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Chronic Lung Allograft Dysfunction (CLAD)

   

Bronchiolitis Obliterans Syndrome

Bronchiolits Obliterans refers to the permanent loss of lung allograft function due to airway remodeling and fibrosis.  It is uncommon in the first two years after lung transplant, but it eventually affects the majority of lung transplant recipients and is the leading cause of death beond the first year post transplant.

 

Because Bronchiolitis Obliterans is not readily demonstrated on transbronchial biospies, the term Bronchiolitis Obliterans Syndrome is applied to lung transplant recipients who demonstrate a sustained and presumed permanent drop in lung function that does not have another apparent cause (such as airway stenosis, infection, pulmonary edema or effusions)

 

BOS is defined as a 20% drop in FEV1 from the post transplant baseline.  This baseline is the average of the two best FEV1 results post transplant obtained at least three weeks apart.

 

BOS is graded as follows:

  • BOS 0     FEV1 >90@ of baseline and FEF25-75 > 75% of baseline
  • BOS 0p   FEV1 81-90% of baseline or FEF25-75 < 75 % of baseline
  • BOS 1     FEV1 66-80% of baseline
  • BOS2      FEV1 51-65% of baseline
  • BOS3      FEV1  ≤ 50% of baseline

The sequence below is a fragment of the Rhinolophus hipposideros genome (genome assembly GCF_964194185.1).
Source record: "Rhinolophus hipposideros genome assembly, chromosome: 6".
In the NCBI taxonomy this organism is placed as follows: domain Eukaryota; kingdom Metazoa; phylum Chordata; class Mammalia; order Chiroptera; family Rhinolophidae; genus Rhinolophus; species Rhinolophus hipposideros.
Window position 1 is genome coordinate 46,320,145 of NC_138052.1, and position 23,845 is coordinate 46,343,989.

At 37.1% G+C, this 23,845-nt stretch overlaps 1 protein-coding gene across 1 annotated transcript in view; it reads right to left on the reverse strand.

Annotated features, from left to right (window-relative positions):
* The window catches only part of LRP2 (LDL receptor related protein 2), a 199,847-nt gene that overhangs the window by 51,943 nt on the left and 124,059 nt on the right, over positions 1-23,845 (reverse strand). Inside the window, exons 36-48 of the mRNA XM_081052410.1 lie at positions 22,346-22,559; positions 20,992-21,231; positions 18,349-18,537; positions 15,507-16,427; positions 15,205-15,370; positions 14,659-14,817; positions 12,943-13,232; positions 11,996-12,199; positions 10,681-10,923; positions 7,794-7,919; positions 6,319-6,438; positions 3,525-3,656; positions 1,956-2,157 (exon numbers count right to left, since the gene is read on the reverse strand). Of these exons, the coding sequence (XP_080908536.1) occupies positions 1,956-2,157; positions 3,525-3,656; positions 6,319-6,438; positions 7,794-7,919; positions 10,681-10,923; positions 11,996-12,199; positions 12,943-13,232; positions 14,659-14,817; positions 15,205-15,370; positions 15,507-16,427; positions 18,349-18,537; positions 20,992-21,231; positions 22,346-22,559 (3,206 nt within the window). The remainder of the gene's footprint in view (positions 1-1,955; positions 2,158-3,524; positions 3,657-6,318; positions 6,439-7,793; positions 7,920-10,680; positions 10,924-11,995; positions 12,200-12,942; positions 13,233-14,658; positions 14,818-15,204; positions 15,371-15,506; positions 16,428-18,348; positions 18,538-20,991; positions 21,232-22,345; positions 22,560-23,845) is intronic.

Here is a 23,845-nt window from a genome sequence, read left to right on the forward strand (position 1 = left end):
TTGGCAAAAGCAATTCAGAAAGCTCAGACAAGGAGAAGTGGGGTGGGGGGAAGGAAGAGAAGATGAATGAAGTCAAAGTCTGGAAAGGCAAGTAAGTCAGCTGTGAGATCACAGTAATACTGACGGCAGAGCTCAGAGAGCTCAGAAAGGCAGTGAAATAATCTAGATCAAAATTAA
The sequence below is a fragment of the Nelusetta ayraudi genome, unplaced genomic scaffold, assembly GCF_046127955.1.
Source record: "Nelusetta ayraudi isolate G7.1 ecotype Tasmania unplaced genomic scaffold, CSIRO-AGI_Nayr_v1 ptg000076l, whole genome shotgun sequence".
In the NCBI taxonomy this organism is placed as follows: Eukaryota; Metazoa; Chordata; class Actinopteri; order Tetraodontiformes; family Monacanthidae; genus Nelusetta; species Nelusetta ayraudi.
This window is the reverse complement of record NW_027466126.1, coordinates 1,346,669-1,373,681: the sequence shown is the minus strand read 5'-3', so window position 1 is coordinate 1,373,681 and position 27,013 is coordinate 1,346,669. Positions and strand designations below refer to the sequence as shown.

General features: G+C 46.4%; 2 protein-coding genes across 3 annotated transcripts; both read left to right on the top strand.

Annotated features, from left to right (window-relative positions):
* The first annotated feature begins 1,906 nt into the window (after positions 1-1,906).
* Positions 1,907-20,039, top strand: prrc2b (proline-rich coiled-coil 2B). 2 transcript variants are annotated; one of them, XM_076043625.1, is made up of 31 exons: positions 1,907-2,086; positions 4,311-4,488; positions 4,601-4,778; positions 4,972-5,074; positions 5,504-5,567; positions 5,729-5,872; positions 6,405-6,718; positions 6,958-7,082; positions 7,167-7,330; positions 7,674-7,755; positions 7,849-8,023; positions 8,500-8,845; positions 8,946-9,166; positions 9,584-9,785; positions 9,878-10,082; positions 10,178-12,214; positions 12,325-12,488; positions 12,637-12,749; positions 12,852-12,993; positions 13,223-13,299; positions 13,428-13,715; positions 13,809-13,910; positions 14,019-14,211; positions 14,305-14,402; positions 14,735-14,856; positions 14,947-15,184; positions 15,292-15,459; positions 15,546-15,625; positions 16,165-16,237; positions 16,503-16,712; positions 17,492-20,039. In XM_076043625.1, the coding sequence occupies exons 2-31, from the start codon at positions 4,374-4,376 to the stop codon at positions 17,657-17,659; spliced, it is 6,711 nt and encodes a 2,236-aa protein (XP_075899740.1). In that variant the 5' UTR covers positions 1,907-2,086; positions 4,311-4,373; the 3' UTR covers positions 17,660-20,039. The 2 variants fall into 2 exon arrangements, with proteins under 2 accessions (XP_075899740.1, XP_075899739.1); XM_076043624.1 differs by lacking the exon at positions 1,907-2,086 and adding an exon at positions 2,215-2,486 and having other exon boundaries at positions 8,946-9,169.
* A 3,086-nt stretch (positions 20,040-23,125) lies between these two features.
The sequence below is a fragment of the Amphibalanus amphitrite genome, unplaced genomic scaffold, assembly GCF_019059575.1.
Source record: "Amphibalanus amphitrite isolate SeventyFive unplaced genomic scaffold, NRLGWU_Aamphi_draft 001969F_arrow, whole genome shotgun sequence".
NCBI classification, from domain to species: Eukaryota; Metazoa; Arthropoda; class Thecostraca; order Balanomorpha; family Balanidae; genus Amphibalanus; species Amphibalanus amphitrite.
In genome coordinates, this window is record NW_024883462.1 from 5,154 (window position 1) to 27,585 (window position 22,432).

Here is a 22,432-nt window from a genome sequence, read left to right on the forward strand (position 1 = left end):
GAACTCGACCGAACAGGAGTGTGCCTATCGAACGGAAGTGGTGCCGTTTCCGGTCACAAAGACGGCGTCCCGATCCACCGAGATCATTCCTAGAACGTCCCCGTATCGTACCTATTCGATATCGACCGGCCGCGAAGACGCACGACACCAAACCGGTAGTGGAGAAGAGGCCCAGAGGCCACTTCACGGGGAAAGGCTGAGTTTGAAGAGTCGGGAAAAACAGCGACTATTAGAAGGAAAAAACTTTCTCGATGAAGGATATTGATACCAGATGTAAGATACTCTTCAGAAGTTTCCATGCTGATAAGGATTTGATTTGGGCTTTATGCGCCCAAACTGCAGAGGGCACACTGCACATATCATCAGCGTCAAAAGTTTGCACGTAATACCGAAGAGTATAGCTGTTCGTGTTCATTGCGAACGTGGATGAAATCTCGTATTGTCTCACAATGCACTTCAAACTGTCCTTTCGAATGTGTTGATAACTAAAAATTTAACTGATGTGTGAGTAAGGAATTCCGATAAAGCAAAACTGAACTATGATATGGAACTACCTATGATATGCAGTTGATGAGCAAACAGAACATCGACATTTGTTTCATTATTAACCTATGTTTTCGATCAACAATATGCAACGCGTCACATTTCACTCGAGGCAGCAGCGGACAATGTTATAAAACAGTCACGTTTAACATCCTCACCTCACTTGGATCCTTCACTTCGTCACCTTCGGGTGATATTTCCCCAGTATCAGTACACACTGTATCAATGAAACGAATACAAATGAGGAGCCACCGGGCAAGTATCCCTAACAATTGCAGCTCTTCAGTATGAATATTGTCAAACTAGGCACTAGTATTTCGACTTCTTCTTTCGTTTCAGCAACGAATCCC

The CT scan in BOS typically shows mosaic attenuation reflecting gas trapping, hyperinflated parenchyma, and areas of bronchiectasis. 

 

BOS is sometimes called "chronic rejection" but it is not strictly an immunologic phenomenon and does not typically respond to a steroid bolus.  However a steroid bolus may be tried if a component of acute rejection is suspected. 

Other factors promoting BOS include previous acute rejection, CMV infection, pneumonias and gastroesophageal reflux.

Sequelae of BOS include progressive dyspnea, impaired gas exchange, and bronchiectasis with recurrent infections.

Standard interventions include

  • Addition of low dose azithromycin (250 mg 3x/week)
  • Aggressive antireflux therapy including prokinetic medications when there is evidence of gastroparesis
    • domperidone 10 mg tid is used in this setting provided QTc is < 470 msec
    • Nissen fundoplication considered in patients withreflux that is refrractory to medical therapy
  • Consider change in immunosuppression regimen (change Csa to tacrolimus, or Azathioprine to Mycophenolic acid (Myfortic®)
  • Treat any infections
  • May evaluate for retransplant when patients have low lung function due to BOS. 
    • Typically patients must be under age 55 and without major comorbidities to be considered for retransplant.

Prophylactic use of low-dose azithromycin and fundoplication to prevent BOS have been advocated, but are not standard therapy in our program

 

 

Restrictive Allograft Syndrome

BOS is one form of Chronic Lung Allograft Dysfunction (CLAD).  The Total Lung Capacity in BOS is typically preserved.

Another form of CLAD is "Restrictive Allograft Syndrome" or RAS, defined by FE1 < 80% of baseline AND Total Lung Capacity < 90% of baseline. 

The CT scan in RAS typically shows upper zone predominant fibrotic changes with pleural thickening in a pattern reminiscent of pleuroparenchymal fibroelastosis.

Some cases of RAS have been associated with the presence of donor specific antibodies (DSA).

RAS has been associated with more rapid progression and a worse prognosis than BOS. 

See Sato et al. JHLTx 2011 30 (7) 735

 

 

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